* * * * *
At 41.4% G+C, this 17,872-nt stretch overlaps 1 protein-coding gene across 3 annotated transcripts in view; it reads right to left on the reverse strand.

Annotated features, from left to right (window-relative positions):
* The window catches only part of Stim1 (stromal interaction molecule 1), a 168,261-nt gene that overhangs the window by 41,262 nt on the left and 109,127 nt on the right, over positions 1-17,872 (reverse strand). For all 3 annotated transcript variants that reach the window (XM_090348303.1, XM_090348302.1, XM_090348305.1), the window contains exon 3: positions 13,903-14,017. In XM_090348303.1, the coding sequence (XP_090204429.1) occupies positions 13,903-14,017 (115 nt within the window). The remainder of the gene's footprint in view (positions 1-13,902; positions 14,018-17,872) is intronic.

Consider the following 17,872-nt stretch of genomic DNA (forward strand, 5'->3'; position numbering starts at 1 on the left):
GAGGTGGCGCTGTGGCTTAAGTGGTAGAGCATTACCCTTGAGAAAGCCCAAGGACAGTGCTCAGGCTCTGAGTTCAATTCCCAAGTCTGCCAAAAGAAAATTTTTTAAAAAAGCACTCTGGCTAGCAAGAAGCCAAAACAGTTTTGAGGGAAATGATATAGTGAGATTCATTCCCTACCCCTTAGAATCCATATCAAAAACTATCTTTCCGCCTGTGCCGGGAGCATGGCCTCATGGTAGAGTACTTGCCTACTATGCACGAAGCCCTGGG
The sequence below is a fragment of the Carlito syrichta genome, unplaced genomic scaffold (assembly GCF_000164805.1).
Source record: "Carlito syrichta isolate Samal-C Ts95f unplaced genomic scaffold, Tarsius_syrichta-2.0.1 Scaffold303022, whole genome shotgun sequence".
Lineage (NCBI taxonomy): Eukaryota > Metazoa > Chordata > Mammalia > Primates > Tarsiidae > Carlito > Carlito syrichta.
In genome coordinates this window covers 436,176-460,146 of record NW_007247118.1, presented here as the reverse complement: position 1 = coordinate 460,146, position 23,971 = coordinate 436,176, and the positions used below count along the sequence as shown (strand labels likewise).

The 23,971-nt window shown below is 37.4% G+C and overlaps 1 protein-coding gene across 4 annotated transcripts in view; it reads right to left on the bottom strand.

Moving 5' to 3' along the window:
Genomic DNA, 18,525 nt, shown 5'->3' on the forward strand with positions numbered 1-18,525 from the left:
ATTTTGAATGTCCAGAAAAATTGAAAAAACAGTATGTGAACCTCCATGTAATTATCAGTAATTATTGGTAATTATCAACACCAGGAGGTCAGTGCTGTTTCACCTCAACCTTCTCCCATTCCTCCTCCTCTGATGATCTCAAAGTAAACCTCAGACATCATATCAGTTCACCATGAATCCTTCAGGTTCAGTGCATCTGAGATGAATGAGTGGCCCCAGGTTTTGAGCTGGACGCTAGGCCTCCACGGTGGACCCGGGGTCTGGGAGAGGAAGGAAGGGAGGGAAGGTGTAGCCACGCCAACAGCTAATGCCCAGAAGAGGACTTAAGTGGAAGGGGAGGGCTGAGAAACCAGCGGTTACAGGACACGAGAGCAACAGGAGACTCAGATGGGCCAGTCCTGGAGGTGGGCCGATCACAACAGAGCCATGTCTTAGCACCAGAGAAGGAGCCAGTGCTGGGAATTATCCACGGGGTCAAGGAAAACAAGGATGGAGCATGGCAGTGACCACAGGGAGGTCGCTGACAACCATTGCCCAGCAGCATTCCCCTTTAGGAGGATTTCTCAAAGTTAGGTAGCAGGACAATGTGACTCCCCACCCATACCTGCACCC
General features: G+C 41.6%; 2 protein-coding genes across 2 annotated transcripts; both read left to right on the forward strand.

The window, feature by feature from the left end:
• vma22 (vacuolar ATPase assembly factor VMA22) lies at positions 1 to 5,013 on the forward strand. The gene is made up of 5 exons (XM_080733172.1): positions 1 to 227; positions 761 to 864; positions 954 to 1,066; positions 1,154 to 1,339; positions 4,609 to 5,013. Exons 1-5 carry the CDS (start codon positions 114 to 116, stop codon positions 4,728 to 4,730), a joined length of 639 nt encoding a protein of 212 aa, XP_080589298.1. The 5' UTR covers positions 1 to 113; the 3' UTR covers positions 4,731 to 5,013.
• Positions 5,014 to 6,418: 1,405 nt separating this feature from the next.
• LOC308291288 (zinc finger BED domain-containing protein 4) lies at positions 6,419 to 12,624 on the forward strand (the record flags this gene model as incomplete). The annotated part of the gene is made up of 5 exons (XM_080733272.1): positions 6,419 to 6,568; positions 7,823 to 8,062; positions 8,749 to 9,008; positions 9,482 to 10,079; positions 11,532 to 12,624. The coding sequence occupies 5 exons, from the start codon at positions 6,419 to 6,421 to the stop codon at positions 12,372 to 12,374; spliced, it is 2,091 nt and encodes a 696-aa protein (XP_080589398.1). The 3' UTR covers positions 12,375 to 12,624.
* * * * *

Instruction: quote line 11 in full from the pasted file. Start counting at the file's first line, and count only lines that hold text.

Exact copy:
Moving 5' to 3' along the window: